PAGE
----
Cat Power (Chan Marshal) threw a curveball last year with her release of The Greatest.  Starting with the album art—a hot pink background with two miniature gold boxing gloves hanging from a gold chain—and continuing through the last chords of the album, Marshal is clearly showing the world what she’s capable of.  Known previously for her dour vocal delivery and understated arrangements, she’s transformed her writing and performance with the help of Memphis session musicians who seem to have drawn classic R&B sensibilities out of her.  The result is an album that sounds old and new at the same time, with a powerful, nuanced vocal performance over a melancholy groove that few could have expected.

Bruce Springsteen, We Shall Overcome:  The Seeger Sessions
I’ve tried really hard to like Bruce Springsteen, mostly because a lot of folks whom I respect love The Boss and because his blue-collar ethic appeals to me.  But I’ve never been able to get into his E Street Band stuff; I guess I find it all a little boring, leaning toward trite.  I suppose it could be successfully argued that it sounds trite now because of how many artists have been influenced by Springsteen.  A while back, I started listening to Nebraska and found that I really enjoyed the sparseness of it, the focus on storytelling.  And so I gave We Shall Overcome a shot—because it was a folk album of Pete Seeger tunes (though not all written by Seeger) and because the E Street Band didn’t participate in the recording.  Wow.  The spontaneity and exuberance of Springsteen and the large group of musicians is on display throughout, resulting in the kind of recording we rarely get to hear anymore:  a live studio album, with all its accidental discoveries intact.  Springsteen is obviously enjoying himself, evident in his wonderfully unguarded vocal performance.  I think I might be more willing to hear his back catalog now…

Over the Rhine, Snow Angel
Over the Rhine’s second Christmas album, Snow Angel, takes up where the first left off.  While it doesn’t feature as many atmospheric instrumental pieces (due to the absence of former guitarist Ric Hordinski), it retains a similar introspection through its intense focus on forgiveness and grace.  But what sets this work apart from other Christmas releases is the abundance of original material that is good enough to sit next to all of the Christmas classics that everyone else seems to insist on recording to death.  Instead of covering material, Over the Rhine writes tributes and musical allusions to other great work.  For example, a highlight of the album is a jazz trio instrumental hat-tip to Vince Guaraldi’s A Charlie Brown Christmas soundtrack.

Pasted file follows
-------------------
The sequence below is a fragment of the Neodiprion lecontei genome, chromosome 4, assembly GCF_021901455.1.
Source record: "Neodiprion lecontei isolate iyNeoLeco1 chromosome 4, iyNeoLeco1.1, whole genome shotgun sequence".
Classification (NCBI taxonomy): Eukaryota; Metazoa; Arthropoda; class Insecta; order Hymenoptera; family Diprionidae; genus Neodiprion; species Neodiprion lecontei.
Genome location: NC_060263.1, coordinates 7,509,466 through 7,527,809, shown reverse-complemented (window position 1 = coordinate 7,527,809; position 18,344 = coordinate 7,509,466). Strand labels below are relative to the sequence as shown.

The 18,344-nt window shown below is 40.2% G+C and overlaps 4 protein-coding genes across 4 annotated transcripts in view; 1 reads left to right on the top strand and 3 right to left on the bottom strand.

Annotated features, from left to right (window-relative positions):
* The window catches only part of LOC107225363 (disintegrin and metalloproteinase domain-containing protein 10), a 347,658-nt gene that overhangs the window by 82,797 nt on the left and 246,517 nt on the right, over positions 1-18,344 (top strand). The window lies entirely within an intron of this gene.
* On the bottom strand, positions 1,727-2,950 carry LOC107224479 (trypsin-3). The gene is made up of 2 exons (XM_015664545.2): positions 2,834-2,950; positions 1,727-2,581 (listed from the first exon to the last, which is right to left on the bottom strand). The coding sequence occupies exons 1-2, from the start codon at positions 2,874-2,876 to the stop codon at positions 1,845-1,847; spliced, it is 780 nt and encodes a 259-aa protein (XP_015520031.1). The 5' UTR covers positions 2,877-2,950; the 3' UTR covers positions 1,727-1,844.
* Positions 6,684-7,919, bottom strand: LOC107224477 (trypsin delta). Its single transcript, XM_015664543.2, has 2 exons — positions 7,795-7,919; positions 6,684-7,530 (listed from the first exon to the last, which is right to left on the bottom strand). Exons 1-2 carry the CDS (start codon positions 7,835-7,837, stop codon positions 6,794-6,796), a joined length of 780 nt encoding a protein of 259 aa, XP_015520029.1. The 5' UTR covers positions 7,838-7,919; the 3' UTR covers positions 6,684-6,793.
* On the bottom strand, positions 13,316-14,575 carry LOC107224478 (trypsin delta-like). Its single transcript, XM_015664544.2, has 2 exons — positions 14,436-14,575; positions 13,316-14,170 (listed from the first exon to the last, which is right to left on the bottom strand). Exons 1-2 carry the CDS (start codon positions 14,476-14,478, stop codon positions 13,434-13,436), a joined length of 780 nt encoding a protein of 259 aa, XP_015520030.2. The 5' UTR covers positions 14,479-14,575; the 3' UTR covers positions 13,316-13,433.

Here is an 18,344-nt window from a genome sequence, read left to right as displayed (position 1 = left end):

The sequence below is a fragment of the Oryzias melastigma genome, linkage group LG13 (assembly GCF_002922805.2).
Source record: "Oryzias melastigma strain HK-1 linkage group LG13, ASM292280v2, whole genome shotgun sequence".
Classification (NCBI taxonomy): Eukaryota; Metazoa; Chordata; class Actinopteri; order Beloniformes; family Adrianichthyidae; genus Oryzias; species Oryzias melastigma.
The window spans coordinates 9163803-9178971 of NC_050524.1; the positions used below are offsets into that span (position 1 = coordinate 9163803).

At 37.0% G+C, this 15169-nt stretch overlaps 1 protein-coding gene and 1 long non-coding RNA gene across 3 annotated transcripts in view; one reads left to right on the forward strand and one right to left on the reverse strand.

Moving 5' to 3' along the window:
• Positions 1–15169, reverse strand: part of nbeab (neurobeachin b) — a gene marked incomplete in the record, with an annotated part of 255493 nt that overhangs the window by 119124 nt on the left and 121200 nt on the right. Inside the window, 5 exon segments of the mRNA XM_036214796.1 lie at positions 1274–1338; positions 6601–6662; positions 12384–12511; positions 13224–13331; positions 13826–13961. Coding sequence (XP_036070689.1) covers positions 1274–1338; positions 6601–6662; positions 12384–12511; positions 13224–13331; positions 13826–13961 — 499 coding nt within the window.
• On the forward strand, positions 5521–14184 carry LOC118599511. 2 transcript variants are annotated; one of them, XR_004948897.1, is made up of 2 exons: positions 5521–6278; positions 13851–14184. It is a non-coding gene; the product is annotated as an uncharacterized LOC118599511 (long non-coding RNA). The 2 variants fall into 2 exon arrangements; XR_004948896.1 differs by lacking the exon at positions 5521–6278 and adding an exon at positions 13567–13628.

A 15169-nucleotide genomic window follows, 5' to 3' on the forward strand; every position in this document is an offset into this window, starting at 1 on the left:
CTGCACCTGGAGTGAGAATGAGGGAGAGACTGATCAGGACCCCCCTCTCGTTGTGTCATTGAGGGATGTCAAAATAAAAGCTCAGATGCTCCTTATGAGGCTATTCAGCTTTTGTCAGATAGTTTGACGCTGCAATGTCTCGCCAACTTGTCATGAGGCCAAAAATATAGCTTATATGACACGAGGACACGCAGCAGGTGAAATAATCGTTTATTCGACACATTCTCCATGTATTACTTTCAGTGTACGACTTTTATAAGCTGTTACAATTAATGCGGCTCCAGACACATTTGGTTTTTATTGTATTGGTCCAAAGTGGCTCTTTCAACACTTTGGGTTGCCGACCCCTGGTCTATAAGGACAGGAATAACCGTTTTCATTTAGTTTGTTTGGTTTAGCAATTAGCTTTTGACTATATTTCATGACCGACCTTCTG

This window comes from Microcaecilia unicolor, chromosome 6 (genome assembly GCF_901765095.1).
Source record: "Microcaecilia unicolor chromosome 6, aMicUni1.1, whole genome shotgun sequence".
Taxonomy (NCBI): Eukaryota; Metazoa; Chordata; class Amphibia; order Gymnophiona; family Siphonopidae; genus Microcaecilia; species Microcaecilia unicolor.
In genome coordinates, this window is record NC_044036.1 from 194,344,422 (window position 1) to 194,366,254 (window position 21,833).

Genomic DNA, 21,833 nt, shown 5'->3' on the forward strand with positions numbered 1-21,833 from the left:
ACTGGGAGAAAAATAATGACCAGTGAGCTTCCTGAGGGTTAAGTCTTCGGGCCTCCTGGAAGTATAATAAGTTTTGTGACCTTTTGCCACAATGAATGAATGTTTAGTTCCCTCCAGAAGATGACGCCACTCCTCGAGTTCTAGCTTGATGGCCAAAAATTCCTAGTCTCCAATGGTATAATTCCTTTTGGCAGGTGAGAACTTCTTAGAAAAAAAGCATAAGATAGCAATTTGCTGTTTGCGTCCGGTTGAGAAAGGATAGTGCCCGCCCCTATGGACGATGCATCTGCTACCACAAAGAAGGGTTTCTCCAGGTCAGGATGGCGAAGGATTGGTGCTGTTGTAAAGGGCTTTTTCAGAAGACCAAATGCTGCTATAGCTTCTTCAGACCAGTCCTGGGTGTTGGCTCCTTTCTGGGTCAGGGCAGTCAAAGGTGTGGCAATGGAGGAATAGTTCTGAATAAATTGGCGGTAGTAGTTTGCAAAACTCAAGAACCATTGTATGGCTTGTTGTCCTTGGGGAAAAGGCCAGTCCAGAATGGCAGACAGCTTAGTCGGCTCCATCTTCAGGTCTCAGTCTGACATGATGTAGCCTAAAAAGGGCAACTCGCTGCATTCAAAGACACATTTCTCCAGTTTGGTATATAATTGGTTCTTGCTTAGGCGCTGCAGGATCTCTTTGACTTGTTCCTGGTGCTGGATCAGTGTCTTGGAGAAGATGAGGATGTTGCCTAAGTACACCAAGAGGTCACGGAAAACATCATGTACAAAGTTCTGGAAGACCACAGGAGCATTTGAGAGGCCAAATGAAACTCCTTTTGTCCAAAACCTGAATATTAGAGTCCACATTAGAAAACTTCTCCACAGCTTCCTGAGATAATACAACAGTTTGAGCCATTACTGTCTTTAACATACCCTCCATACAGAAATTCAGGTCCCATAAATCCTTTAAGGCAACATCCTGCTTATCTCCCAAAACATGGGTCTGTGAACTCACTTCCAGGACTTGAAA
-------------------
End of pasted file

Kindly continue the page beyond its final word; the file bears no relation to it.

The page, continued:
My Brightest Diamond, Bring Me the Workhorse
Shara Worden, performing under the moniker My Brightest Diamond, broke onto the music scene in 2006, after having worked for several years as a solo artist and as a member of Sufjan Stevens’ Michigan Militia band.  Her operatic voice and epic arrangements beg further investigation and consideration.  Interestingly, My Brightest Diamond was recently added as an opening act for the upcoming Decemberists’ tour, which promises to introduce thousands of new listeners to her compelling work.

Bob Dylan, Modern Times
Bob Dylan’s 44th album is a fantastic romp through American songwriting history, mixing up blues, jazz, ragtime, swing, roots and rock ‘n’ roll.  Recorded with his touring band and produced by Dylan under the pseudonym Jack Frost, the songs are tightly arranged around Dylan’s typically poetic lyrics.  And Dylan’s voice—raspy, croaking and slightly off-pitch—emotes and phrases his words in subtle contortions fitting to the text, turning a potential liability into another instrument in the mix (though, admittedly, some might like a more euphonious rendering).